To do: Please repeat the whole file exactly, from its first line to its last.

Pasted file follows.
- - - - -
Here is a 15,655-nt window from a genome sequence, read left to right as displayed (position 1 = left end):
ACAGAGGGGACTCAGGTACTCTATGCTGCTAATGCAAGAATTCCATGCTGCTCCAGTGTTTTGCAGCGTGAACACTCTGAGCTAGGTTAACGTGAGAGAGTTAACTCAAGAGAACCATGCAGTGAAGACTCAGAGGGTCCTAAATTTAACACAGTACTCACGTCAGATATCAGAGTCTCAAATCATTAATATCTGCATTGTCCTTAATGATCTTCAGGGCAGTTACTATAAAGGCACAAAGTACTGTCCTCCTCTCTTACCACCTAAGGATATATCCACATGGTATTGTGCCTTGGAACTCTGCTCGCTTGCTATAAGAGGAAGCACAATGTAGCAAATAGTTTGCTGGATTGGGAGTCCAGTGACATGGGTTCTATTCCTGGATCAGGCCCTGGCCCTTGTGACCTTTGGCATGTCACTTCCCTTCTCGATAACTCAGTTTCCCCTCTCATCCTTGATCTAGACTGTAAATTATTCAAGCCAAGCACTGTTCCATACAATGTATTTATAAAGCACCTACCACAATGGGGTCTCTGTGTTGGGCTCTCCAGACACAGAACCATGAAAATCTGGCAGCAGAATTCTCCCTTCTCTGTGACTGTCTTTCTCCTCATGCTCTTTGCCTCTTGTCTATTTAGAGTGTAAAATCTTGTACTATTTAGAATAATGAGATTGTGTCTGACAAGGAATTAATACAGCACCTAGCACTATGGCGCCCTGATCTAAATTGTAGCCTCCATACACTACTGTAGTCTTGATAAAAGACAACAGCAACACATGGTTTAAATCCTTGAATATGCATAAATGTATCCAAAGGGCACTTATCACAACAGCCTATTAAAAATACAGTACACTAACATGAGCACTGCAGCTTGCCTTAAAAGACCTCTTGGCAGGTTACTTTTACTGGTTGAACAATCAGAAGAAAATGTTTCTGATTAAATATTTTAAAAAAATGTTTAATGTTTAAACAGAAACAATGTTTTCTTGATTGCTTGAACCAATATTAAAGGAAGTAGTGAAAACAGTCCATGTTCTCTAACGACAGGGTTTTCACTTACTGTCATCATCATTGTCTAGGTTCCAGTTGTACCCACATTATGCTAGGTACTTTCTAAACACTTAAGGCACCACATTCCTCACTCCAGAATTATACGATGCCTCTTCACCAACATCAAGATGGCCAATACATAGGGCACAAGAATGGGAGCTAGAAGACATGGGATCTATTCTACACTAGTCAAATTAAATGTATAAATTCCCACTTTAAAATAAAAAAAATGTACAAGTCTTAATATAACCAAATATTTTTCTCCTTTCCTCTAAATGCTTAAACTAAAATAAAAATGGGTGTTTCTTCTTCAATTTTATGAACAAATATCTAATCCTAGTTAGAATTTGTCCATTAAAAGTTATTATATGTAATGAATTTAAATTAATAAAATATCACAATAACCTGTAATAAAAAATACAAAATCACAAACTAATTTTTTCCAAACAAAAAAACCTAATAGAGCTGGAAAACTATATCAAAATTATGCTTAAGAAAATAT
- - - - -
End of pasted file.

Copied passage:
Here is a 15,655-nt window from a genome sequence, read left to right as displayed (position 1 = left end):
ACAGAGGGGACTCAGGTACTCTATGCTGCTAATGCAAGAATTCCATGCTGCTCCAGTGTTTTGCAGCGTGAACACTCTGAGCTAGGTTAACGTGAGAGAGTTAACTCAAGAGAACCATGCAGTGAAGACTCAGAGGGTCCTAAATTTAACACAGTACTCACGTCAGATATCAGAGTCTCAAATCATTAATATCTGCATTGTCCTTAATGATCTTCAGGGCAGTTACTATAAAGGCACAAAGTACTGTCCTCCTCTCTTACCACCTAAGGATATATCCACATGGTATTGTGCCTTGGAACTCTGCTCGCTTGCTATAAGAGGAAGCACAATGTAGCAAATAGTTTGCTGGATTGGGAGTCCAGTGACATGGGTTCTATTCCTGGATCAGGCCCTGGCCCTTGTGACCTTTGGCATGTCACTTCCCTTCTCGATAACTCAGTTTCCCCTCTCATCCTTGATCTAGACTGTAAATTATTCAAGCCAAGCACTGTTCCATACAATGTATTTATAAAGCACCTACCACAATGGGGTCTCTGTGTTGGGCTCTCCAGACACAGAACCATGAAAATCTGGCAGCAGAATTCTCCCTTCTCTGTGACTGTCTTTCTCCTCATGCTCTTTGCCTCTTGTCTATTTAGAGTGTAAAATCTTGTACTATTTAGAATAATGAGATTGTGTCTGACAAGGAATTAATACAGCACCTAGCACTATGGCGCCCTGATCTAAATTGTAGCCTCCATACACTACTGTAGTCTTGATAAAAGACAACAGCAACACATGGTTTAAATCCTTGAATATGCATAAATGTATCCAAAGGGCACTTATCACAACAGCCTATTAAAAATACAGTACACTAACATGAGCACTGCAGCTTGCCTTAAAAGACCTCTTGGCAGGTTACTTTTACTGGTTGAACAATCAGAAGAAAATGTTTCTGATTAAATATTTTAAAAAAATGTTTAATGTTTAAACAGAAACAATGTTTTCTTGATTGCTTGAACCAATATTAAAGGAAGTAGTGAAAACAGTCCATGTTCTCTAACGACAGGGTTTTCACTTACTGTCATCATCATTGTCTAGGTTCCAGTTGTACCCACATTATGCTAGGTACTTTCTAAACACTTAAGGCACCACATTCCTCACTCCAGAATTATACGATGCCTCTTCACCAACATCAAGATGGCCAATACATAGGGCACAAGAATGGGAGCTAGAAGACATGGGATCTATTCTACACTAGTCAAATTAAATGTATAAATTCCCACTTTAAAATAAAAAAAATGTACAAGTCTTAATATAACCAAATATTTTTCTCCTTTCCTCTAAATGCTTAAACTAAAATAAAAATGGGTGTTTCTTCTTCAATTTTATGAACAAATATCTAATCCTAGTTAGAATTTGTCCATTAAAAGTTATTATATGTAATGAATTTAAATTAATAAAATATCACAATAACCTGTAATAAAAAATACAAAATCACAAACTAATTTTTTCCAAACAAAAAAACCTAATAGAGCTGGAAAACTATATCAAAATTATGCTTAAGAAAATAT